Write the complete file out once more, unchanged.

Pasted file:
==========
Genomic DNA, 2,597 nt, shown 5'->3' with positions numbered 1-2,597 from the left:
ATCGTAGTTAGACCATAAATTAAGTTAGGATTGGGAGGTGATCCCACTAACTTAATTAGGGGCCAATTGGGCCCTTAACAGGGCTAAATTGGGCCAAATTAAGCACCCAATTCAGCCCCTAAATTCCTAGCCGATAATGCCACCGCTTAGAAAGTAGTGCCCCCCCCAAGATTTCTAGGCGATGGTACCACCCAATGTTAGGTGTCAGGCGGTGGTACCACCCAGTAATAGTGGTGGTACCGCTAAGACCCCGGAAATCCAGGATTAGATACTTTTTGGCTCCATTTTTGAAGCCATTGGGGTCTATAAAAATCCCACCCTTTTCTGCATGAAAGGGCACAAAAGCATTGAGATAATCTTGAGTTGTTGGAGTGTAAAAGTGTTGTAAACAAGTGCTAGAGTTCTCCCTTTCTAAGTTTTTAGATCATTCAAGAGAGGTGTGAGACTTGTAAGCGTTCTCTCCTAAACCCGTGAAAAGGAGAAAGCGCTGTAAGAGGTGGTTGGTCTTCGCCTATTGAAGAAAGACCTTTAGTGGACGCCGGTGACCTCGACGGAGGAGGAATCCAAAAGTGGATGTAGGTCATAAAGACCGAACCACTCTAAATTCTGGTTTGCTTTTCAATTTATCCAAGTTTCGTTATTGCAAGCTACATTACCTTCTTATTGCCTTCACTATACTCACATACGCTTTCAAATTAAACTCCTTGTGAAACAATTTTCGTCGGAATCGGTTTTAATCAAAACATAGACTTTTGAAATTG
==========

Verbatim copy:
Genomic DNA, 2,597 nt, shown 5'->3' with positions numbered 1-2,597 from the left:
ATCGTAGTTAGACCATAAATTAAGTTAGGATTGGGAGGTGATCCCACTAACTTAATTAGGGGCCAATTGGGCCCTTAACAGGGCTAAATTGGGCCAAATTAAGCACCCAATTCAGCCCCTAAATTCCTAGCCGATAATGCCACCGCTTAGAAAGTAGTGCCCCCCCCAAGATTTCTAGGCGATGGTACCACCCAATGTTAGGTGTCAGGCGGTGGTACCACCCAGTAATAGTGGTGGTACCGCTAAGACCCCGGAAATCCAGGATTAGATACTTTTTGGCTCCATTTTTGAAGCCATTGGGGTCTATAAAAATCCCACCCTTTTCTGCATGAAAGGGCACAAAAGCATTGAGATAATCTTGAGTTGTTGGAGTGTAAAAGTGTTGTAAACAAGTGCTAGAGTTCTCCCTTTCTAAGTTTTTAGATCATTCAAGAGAGGTGTGAGACTTGTAAGCGTTCTCTCCTAAACCCGTGAAAAGGAGAAAGCGCTGTAAGAGGTGGTTGGTCTTCGCCTATTGAAGAAAGACCTTTAGTGGACGCCGGTGACCTCGACGGAGGAGGAATCCAAAAGTGGATGTAGGTCATAAAGACCGAACCACTCTAAATTCTGGTTTGCTTTTCAATTTATCCAAGTTTCGTTATTGCAAGCTACATTACCTTCTTATTGCCTTCACTATACTCACATACGCTTTCAAATTAAACTCCTTGTGAAACAATTTTCGTCGGAATCGGTTTTAATCAAAACATAGACTTTTGAAATTG